Mike Woodson is giving Race Thompson a chance to be himself on the court
Mike Woodson isn’t the type of coach to make foregone conclusions solely based on what a player did in the past. “I don’t want to pigeonhole” them, he says. Still, Woodson does his research, asking around to gain a better understanding of who he’ll be coaching. This is exactly what he did shortly after taking the job at Indiana in the spring.
It was around then that he asked some of the current coaches, who he did not name, about Race Thompson. The response left Woodson somewhat taken aback.
“Well, he can’t handle the ball that well,” Woodson recalls hearing.
“Probably, don’t want him handling it,” Woodson recollects.
“Can’t shoot out on the floor,” Woodson remembers them saying.
In high school, these were all characteristics Thompson displayed with relative frequency. He handled the ball. He faced up to the basket. In his junior year at Armstrong High School in Minnesota, Thompson made 45 percent of his 3-pointers, according to IU’s website.
At Indiana, those facets have largely been absent. His ability to show off perimeter aptitude has been limited due to the roster and style of play. He’s attempted just 28 3-pointers over three seasons, making just six. In his first two seasons, he played in the post with Justin Smith at the three, which sacrificed having floor spacing for dominance on the glass. Last season, Thompson and Trayce Jackson-Davis, both natural power forwards, were forced to play center-by-committee with Joey Brunk out all season.
“Our offense was just different,” Thompson said. “It’s not that I couldn’t do it. It was just that role I was in. I was just really focused on doing my best at that role.”
Woodson knows this, which is why those conversations in the spring about Thompson’s limited skillset have remained in his mind. Woodson didn’t believe what he was hearing then. He doesn’t believe them now.
“My job and your job as a coach on my staff is to get him to do that,” Woodson said. “That’s what we do as coaches.”
As he enters his senior season, Thompson’s Indiana career exists at the intersection of many fascinating storylines. He was Archie Miller’s first commitment at Indiana, but is now the only player left from that inaugural 2017 class. Miller is gone, too. Thompson has played in three seasons at Indiana, but still yet to display his full skillset. He could be one of Indiana’s most valuable players this season because of his intangibles, but it remains unknown whether he can fit into Woodson’s open style of play.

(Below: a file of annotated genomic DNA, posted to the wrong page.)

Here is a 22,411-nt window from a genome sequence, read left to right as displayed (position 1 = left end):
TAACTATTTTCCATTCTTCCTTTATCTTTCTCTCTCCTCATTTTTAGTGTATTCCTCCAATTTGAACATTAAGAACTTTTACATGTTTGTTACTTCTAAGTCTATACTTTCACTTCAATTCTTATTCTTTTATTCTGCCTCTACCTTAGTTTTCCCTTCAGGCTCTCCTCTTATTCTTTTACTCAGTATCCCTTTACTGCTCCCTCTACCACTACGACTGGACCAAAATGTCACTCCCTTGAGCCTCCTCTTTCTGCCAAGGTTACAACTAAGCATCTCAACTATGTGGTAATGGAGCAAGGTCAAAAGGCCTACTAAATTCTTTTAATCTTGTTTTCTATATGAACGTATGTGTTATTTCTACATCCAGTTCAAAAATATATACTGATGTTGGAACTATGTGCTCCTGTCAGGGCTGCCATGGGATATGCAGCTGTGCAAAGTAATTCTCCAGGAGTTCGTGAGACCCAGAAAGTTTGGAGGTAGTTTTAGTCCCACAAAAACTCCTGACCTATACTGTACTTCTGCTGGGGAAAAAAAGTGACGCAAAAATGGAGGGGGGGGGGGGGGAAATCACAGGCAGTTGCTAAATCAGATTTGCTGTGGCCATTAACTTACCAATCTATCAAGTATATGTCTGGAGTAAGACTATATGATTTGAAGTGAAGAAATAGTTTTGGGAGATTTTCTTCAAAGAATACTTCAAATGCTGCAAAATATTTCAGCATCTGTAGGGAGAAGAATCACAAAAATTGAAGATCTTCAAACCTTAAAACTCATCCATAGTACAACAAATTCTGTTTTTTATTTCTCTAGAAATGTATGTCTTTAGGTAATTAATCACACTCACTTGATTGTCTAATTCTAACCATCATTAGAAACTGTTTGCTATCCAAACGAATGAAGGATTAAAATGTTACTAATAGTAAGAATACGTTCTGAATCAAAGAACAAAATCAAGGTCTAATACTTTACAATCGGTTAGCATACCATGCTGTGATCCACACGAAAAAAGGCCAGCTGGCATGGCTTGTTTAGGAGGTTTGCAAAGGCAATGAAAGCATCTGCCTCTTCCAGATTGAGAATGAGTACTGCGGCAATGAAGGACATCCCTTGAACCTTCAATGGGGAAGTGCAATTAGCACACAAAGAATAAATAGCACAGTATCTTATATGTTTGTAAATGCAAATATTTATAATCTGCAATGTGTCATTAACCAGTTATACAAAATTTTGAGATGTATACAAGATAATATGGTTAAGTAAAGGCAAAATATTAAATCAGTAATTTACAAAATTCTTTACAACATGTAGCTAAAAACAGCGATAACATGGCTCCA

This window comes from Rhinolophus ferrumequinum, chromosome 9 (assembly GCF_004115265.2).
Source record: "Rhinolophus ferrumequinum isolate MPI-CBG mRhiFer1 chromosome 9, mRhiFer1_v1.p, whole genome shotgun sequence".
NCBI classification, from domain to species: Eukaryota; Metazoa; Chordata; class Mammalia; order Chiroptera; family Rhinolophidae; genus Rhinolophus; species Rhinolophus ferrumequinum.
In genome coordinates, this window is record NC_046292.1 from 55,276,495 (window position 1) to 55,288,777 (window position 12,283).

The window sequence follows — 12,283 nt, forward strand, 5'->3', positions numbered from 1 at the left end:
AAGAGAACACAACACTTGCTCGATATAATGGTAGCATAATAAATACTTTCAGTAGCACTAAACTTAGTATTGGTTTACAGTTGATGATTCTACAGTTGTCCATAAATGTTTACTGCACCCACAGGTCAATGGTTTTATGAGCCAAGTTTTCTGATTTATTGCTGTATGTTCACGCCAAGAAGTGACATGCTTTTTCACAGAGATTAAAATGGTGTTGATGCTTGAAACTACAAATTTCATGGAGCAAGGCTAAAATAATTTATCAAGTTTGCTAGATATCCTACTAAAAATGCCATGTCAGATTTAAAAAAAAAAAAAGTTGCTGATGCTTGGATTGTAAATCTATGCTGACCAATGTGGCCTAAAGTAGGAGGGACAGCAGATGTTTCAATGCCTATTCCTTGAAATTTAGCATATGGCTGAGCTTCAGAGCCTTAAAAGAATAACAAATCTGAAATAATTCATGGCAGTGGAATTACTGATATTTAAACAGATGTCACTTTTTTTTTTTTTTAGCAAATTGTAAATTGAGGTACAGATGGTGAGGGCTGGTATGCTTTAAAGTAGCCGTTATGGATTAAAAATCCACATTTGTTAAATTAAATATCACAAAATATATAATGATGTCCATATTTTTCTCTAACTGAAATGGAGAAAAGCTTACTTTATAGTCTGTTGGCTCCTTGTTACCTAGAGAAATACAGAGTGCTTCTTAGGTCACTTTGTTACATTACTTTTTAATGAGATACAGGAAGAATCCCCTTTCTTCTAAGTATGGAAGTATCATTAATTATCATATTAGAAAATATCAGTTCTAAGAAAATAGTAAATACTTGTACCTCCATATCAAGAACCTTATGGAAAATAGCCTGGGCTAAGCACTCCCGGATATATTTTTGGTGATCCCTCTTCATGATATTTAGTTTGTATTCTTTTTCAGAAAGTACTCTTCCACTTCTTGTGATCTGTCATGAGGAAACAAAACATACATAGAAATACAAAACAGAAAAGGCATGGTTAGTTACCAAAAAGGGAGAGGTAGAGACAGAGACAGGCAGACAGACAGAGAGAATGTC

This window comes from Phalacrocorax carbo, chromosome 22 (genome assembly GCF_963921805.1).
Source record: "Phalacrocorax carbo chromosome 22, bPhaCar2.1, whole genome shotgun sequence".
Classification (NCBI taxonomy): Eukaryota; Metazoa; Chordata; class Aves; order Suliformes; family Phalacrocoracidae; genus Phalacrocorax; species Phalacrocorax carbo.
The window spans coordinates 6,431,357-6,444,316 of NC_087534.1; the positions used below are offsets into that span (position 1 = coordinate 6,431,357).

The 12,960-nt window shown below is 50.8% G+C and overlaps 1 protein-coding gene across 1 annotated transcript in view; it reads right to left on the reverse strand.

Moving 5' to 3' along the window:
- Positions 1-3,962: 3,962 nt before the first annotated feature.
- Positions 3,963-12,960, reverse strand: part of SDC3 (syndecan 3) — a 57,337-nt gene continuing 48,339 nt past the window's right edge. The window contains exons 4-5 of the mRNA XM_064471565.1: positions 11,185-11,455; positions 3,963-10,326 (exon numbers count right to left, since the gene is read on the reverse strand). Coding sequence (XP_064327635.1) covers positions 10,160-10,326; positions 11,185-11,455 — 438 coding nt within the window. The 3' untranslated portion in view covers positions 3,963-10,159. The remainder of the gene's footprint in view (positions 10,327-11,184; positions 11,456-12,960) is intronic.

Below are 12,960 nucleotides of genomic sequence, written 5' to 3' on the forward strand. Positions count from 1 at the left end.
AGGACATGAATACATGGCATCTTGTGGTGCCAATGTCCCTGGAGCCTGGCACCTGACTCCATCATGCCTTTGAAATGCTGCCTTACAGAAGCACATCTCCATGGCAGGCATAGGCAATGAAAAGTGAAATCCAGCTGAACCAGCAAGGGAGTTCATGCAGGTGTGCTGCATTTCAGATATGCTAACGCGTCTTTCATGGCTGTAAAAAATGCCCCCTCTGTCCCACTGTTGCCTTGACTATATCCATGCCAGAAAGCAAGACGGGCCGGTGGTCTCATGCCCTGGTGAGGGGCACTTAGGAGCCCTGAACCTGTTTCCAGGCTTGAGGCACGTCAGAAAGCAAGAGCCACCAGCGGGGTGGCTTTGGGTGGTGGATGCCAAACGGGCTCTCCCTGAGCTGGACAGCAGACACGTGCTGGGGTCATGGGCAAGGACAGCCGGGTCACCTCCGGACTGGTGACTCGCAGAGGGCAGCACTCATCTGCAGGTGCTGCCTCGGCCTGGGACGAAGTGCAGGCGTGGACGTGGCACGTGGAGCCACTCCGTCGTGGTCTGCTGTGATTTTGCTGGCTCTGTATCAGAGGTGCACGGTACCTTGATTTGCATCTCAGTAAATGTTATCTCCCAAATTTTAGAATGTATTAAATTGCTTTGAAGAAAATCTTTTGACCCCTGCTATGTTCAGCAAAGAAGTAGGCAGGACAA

There was a time, though, where it seemed unlikely that Thompson would even end up at Indiana.
As a junior in high school, Thompson attended a basketball camp where he was paired with was an underclassman roommate named Trayce Jackson-Davis. Naturally, Jackson-Davis, a native of Indiana, asked Thompson if the Hoosiers were recruiting him.
“Yes,” Jackson-Davis recalls Thompson saying, “But I don’t really mess with them.”
But about a month later, after developing his relationship with the coaching staff and visiting campus, Thompson committed to Indiana. After reclassifying up and then using that year to redshirt, Thompson was a role player off the bench in his first two seasons, with a few memorable moments as he battled multiple injuries.
Thompson took on a significantly larger role last season, where he was named a team captain and his toughness was as notable as his statistics. He started 27 games, scoring 9.1 points per game, making him the 6th most improved scorer in the Big Ten. He also averaged 6.2 rebounds per game. In February, he underwent facial surgery, but didn’t miss a single game. Before that, following Indiana’s home loss to Illinois in early February, Thompson returned to the court to shoot extra free throws. After the head coaching change, Jackson-Davis brought up Thompson’s name when asked by Woodson who should be a captain this season.
“I’m a tough guy,” Thompson said when asked about the biggest thing he has learned about himself during his first four years at IU. “There’s good days, there’s bad days. If you can get through the worst days then the best days are just great.”
Thompson entered the transfer portal this offseason after Miller was fired. But he quickly built trust with Woodson, who called him nearly every day. During those conversations, Woodson didn’t promise a chance to play on the perimeter, nor did he discount it. The prevailing message, Thompson said, was “I want you to play basketball.”
“I’ve said it before: I don’t know how you could say no to Coach Woodson,” Thompson said. “I don’t care who you are.”
This offseason, Woodson has been focused on helping Thompson rekindle the versatility he showed in high school. He’s been drawing up plays for Thompson not only in the post but also to come off pindown screens and make plays on the perimeter. During a film session a few weeks ago, Woodson kept rewinding plays, asking Thompson “what do we want you to do right here?” Thompson answered, “shoot it.” Woodson kept asking until Thompson said it loud enough.
“Every day he just gives me more and more confidence handling the ball, facing the basket, playing the game,” Thompson said.
During two exhibition games in the Bahamas this summer, Thompson went 1-of-3 from three. Similar to Jackson-Davis, Thompson doesn’t need to become a lethal shooter to be effective in Woodson’s system. Rather, he just needs to make enough shots to keep the defense honest and keep the driving lane open. The addition of 7-footer Michael Durr should also allow Thompson should be able to play the four with more regularity this season.
There’s no guarantee that Thompson will ultimately become the versatile player that he and Woodson are envisioning. But at the least, Woodson is giving him a chance to be that guy. And at this point, maybe that’s all that Thompson needs.